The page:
Reign & Hail was created in 2015 by Graphic designer and animator, James Earnshaw. He creates bold, minimalist prints with an emphasis on typography. James’ background in graphic design leaves him obsessing over the small details, from painstaking font research to recreating old printing techniques. It all serves to give his work a feeling of authenticity. With a second collection of graphic monochrome illustrations recently launched on King & McGaw, we chat to James about his passion for the creative process and his individuality.
Where does the name Reign & Hail come from?
Reign & Hail was really just me creating myself a brand- plus I liked the ambiguity of it. I was playing around with words, thinking up double entendres. I guess I was drawn to that most British of obsessions, the weather.
Have you always wanted to be an artist?
I don’t really think of myself that way. I just enjoy the creative process in all its guises. Ever since I can remember I’ve always had a creative outlet in one form or another.
Who are your favourite artists and creative inspirations?
Swiss design masters like Josef Müller-Brockmann and Armin Hofmann. Their influence is omnipresent. The way they put type up front and centre, giving it as much significance as imagery is really the backbone behind everything that I do. I’m also a huge fan of Dieter Rams and his whole design ethos.
On a day to day basis I’m more inspired by objects I find. Going to a flea market and finding some obscure vintage beer mats or matchboxes is my version of a day at the Tate!
How would describe your artistic style and how did it develop?
It developed by emulating. When I first started out designing I’d find some work I liked and try recreating the style. It would never turn out the same as the original, and that’s the whole point, but along the way you’re learning a process- understanding the nuances of composition and mastering your tools. Iteration is key for me, I’ll often sit on a design for months then revisit it with a fresh perspective.
On the whole my style is minimalist, graphic and grounded in modernism. I try not to pay attention to the latest design trends, I like the idea that my work could have been made anytime in the last 50 years. If anything, my style has become less complicated. When I look back over my old designs, there’s usually too much clutter. Now it’s about conveying the essence as effectively as possible. Less is more, more or less.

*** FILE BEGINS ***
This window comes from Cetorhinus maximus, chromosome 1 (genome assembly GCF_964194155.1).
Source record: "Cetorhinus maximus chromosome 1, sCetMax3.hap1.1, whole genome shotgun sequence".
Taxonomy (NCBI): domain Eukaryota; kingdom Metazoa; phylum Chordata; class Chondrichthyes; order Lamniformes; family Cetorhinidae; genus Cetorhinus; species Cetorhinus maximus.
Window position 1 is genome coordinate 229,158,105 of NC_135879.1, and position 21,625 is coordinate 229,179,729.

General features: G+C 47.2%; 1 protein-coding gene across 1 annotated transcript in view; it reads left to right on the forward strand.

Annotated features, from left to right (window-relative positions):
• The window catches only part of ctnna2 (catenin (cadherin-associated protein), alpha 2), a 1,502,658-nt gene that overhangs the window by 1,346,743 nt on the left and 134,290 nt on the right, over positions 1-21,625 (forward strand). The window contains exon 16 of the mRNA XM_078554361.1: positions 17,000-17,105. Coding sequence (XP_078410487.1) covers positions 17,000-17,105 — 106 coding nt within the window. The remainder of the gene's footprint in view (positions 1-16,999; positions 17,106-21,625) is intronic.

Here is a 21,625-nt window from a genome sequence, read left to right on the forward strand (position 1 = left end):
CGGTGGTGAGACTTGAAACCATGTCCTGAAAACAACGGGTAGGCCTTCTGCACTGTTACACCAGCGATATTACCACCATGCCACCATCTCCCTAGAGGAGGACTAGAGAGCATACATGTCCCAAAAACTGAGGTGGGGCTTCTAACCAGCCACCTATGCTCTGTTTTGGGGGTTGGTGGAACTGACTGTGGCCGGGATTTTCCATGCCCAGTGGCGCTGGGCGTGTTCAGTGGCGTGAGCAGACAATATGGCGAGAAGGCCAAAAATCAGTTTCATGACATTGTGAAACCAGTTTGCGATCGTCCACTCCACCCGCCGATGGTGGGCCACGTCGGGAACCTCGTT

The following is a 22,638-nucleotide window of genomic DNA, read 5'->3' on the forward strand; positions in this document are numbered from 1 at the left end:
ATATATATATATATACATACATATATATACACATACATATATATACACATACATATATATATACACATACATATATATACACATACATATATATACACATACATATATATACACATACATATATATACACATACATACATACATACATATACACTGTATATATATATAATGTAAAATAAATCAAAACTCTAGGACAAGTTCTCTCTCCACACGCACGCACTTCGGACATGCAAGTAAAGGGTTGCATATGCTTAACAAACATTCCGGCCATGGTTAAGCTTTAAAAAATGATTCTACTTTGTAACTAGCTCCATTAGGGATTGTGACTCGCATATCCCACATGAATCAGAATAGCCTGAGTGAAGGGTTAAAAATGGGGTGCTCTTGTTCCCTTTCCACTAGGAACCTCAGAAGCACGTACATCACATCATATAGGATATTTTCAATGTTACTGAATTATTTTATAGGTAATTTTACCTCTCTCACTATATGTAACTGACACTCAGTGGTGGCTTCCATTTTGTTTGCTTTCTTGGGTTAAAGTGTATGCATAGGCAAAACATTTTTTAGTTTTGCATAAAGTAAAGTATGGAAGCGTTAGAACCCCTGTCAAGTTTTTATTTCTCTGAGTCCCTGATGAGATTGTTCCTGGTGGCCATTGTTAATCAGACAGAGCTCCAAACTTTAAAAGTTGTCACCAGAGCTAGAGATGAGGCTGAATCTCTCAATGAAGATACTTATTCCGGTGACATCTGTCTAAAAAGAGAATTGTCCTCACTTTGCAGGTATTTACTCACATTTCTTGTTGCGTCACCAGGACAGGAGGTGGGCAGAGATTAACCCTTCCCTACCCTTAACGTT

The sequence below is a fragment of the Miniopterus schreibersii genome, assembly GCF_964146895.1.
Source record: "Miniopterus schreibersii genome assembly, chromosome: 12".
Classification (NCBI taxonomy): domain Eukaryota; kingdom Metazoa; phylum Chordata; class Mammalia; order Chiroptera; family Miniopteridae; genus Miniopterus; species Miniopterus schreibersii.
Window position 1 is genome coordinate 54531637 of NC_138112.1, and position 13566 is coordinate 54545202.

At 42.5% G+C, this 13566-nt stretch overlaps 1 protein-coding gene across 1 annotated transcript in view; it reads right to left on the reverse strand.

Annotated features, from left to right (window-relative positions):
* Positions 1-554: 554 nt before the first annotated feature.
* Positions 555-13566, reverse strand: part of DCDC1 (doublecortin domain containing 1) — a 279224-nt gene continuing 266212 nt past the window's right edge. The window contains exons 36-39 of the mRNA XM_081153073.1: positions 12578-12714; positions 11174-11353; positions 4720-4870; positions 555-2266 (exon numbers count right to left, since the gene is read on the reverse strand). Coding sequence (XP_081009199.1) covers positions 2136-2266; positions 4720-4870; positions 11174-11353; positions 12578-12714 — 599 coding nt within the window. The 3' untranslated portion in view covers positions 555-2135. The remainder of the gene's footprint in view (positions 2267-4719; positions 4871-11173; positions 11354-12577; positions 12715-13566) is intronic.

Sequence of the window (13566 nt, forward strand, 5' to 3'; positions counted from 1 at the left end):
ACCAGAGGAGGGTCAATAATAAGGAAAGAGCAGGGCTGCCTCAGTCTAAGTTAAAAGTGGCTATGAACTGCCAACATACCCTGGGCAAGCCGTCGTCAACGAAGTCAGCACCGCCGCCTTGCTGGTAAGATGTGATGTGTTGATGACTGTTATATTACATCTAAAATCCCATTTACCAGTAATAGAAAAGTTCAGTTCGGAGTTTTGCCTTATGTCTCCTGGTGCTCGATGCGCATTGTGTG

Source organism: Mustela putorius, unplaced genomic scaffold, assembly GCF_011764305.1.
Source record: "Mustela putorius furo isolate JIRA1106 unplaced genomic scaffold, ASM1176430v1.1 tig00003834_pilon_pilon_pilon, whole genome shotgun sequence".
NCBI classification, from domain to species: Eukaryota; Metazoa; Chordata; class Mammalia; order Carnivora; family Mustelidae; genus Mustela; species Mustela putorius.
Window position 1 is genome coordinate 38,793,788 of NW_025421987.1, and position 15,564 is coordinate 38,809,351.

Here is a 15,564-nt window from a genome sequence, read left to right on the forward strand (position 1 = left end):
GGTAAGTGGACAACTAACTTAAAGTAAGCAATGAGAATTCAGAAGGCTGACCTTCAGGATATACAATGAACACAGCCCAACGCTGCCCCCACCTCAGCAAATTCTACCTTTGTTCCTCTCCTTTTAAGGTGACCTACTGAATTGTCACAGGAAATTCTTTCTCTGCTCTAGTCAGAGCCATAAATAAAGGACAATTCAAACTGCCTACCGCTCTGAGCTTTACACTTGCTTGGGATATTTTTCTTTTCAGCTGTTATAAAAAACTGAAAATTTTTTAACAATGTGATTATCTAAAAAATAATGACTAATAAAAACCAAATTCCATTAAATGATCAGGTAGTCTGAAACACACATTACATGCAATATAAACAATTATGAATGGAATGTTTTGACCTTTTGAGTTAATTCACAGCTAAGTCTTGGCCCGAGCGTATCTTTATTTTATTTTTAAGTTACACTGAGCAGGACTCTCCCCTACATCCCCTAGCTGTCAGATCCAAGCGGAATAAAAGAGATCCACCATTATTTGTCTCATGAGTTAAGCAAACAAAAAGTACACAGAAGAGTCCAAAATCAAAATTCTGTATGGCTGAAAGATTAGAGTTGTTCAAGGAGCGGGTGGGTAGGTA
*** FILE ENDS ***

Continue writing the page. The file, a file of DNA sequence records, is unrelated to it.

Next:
Typography has been a strong trend for interiors for a while, what attracts you to it specifically?
It’s the immediacy of it. A sign on a wall, a headline on a page, it forces you to engage. It’s true a picture can paint a thousand words but a single word can paint a perfect picture.
Typography sets the tone. The way that different fonts can convey such a variety of emotional responses is something you get obsessed with as a designer. There’s real beauty in letterforms.
Do you have any favourite pieces in your own collection on kingandmcgaw.com and why?
Probably the New York city print. It’s the first poster I made in what would become an ongoing series. The typography is recognisable as the New York city subway signage designed by Massimo Vignelli and the ‘taxi’ yellow block colour background gives contrast to the imposing Empire state building. It’s just perfectly graphic.
New York, from £65 framed.
How important is the space in which you work?
My studio is literally my second home. It’s just round the corner from my house which is both a blessing and a curse. I used to work from home but I’ve been far more productive since separating the two. For me, having mental space is just as important as a physical one. Working to a schedule is crucial to me being effective with my time and having the freedom to get outside and make space for ideas. If I’m stagnating usually the breakthrough will come to me away from the desk.
Describe your own personal interior style / taste
Minimalist but filled with curiosities that I’ve found over the years at auctions and car boot sales. Filling a living space is an organic process for me. I’m not really into ordering the entire contents of my home from a catalogue.
What music inspires you or what do you listen to when creating?
Music is an endless source of inspiration to me, Really anything goes but on heavy rotation: Vulfpeck, 4hero, Alice Russell, The Black Keys, St Germain, The Whitest Boy Alive, Zero 7, Beck, The Doors, Bill Withers, Tom Waits, MF DOOM, J Dilla, Madlib, funk, jazz, blues, 80’s, 90’s, pretty much anything but Metal.
What are you working on at the moment, any new projects on the horizon?
I’m working on a series of science posters, kind of like the chart diagrams you’d see on the walls back in school. Watch this space…
Any major ambitions you'd like to fulfil?
It would be cool to design a record cover, but my real ambition is just finding the right balance.
If I'm not in my studio… I’m outside, escaping the virtual. Friends and family, walking the dog, biking, cooking, playing, learning, teaching my daughter how to grow whilst she’s teaching me how to be a child again.